Board wipes that can be manipulated so only your stuff lives are always worth checking out. Fell the Mighty may just be awesome as you can target a small creature, wipe the board, and then equip it with some nasty equipment and swing away. However, Fell the Mighty does have a huge drawback as you must target a creature and then your board removal can be countered by having that creature leave play. An interesting way to avoid that being too costly is to target an opponent’s creature; either it goes away or everything else does. I would be remiss not to mention the apparent synergy that Fell the Mighty has with Doran, the Siege Tower. Fell is a sweet card and should be useful.
Sometimes the oddest cards in the Commander products are the small sized cards. It’s hard to tell whether they are gems for the format or plants for Legacy. Hallowed Priest is definitely one of those in between cards as it doesn’t really fit in either format. The promise of Hallowed Priest is that when it dies you get a bunch of tokes but that effect only gets powerful enough in the late game where three powered creature it typically irrelevant in Commander. Meanwhile, in Legacy the Priest is no competition for creatures like Tarmogoyf, Scavenging Ooze, Deathrite Shaman, and True-Name Nemesis. So the Priest is a puzzling card, but not one I’d look to solve in Commander.
I find Aether Gale to be an intriguing card. Six permanents is a lot to return at the same time and it can definitely shift the board state in your favor. Aether Gale is definite a card that shines in the middle stages of a game; in the later stages of a long game your opponents can quickly recast much of what you bounce and in the early game they probably don’t have much worth returning to their hands. While I think Aether Gale is a situational card compared to the universal powerhouse that is Cyclonic Rift, it probably has some chances to shine in more aggressive decks that aren’t chock full of evasion. I think Rafiq of the Many could be a strong home for Aether Gale as it likes gutting the opponents’ boards while preserving your own.
When a card forces you to pay its full mana cost to get the effect then that usually is an indicator of the power level you should be expecting. Breaching Leviathan is not worth all the hoops. Very rarely, would I advocate trying to cast nine mana (or higher) creatures the fair way and especially not in Blue, and especially when they aren’t as explosive or punishing as Kozilek, Butcher of Truth or Ulamog, the Infinite Gyre. So while the Leviathan has a big splashy effect, it doesn’t take over a game or provide enough loop hopes to merit further exploration.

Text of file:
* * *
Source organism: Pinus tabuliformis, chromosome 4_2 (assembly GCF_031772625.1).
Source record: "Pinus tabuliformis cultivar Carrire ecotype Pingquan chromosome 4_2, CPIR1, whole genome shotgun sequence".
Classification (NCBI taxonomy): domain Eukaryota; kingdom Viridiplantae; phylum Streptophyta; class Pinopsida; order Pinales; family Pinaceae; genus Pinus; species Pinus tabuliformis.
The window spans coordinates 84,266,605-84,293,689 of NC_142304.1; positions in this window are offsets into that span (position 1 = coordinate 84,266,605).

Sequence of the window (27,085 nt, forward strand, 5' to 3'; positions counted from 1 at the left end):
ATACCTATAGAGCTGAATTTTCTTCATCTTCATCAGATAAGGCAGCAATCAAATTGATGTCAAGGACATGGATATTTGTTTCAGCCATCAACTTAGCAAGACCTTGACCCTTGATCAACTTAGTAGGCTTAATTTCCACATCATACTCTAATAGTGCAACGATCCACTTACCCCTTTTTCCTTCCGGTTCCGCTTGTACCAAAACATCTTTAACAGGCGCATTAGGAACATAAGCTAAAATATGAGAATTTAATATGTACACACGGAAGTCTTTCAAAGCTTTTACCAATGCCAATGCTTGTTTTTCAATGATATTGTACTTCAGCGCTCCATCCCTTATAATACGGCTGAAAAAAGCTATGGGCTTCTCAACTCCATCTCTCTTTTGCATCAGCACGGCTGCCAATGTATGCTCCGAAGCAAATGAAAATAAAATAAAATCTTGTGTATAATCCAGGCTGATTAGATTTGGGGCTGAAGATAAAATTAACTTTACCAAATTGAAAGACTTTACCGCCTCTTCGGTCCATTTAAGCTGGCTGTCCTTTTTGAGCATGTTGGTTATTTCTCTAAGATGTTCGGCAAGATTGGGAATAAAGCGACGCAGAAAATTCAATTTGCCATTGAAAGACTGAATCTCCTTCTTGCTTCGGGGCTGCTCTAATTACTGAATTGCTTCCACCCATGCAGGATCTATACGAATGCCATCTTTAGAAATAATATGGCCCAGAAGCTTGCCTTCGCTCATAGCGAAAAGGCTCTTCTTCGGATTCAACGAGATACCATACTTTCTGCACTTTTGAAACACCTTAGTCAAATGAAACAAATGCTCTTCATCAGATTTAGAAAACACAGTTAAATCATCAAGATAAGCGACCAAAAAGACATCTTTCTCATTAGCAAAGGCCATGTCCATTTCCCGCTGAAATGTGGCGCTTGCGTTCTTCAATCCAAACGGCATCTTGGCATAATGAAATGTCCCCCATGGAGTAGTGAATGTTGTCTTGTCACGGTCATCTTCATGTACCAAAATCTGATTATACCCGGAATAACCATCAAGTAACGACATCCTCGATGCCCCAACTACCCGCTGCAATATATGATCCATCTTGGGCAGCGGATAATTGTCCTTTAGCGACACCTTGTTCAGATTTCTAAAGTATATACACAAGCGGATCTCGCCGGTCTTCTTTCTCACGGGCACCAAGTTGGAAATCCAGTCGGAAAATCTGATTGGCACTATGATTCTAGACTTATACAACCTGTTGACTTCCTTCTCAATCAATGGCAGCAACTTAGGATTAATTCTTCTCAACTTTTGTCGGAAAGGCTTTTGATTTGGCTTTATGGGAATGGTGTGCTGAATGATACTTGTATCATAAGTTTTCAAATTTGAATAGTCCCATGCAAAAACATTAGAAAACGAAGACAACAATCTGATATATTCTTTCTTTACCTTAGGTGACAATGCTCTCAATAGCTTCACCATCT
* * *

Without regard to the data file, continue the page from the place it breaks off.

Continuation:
Domineering Will won’t be the most practical of cards, but it is a grade a mind trip. Using your opponents’ resources against one another can be a great way to make friends or enemies, so be cautious. As the card gains more function in the late game, I think it loses it’s luster as you could just be casting things like Evacuation and Cyclonic Rift instead.
Being able to aim a creature at a specific opponent is a strong ability but it has a heck of a cost. Not the mana cost or ability cost of Dulcent Sirens, but of political will. You will upset two people by turning them on one another.
This card has the potential to be disgusting. If your board was loaded up with artifact mana such as Thran Dynamo, Gilded Lotus, Basalt Monolith, and Sculpting Steel or Phyrexian Metamorph copies of those artifacts then you would be able to net some mana while drawing cards to fuel a big turn. Meanwhile, you can either make a friend by giving something cards or just try to give the least relevant player more tools knowing that you will gain much more than them. Forcing your opponents to draw isn’t even a strict downside if you can land something like Notion Thief or Consecrated Sphinx.
It’s the most dangerous of the Offering cycle and look forward to seeing it at its most broken.
Reef Worm is one of those cards that your either love or hate. I’m not a fan as the dreams of Parallel Lives, Doubling Season, and/or Populate effects just scream slow to me. It’s definitely a fun card and may end up having some strong synergies with things like Ashnod’s Altar and Nim Deathmantle (infinite mana!). I’m just not sure most, or any, blue decks are looking for what it offers.
The question I ask myself about Stormsurge Kraken is whether I would pay 3UU for a 7/7 hexproof creature that couldn’t be blocked? The answer is no. It still is vulnerable to the numerous amount of board wipes, doesn’t progress the normal game plans of mana ramping or drawing lots of cards, and gets killed eventually when someone wipes the board. Meanwhile, the Kraken makes me want to cast (or recast) my Commander and lessens the power of using effects like Evacuation. If you are trying to duke it out with your opponent then Stormsurge Kraken is a fine beater, but it’s much more difficult to win that way. It is neat that Blue gets a big hexproof guy at a reasonable mana cost, but there are so many other massive creatures that the Kraken won’t be a standout.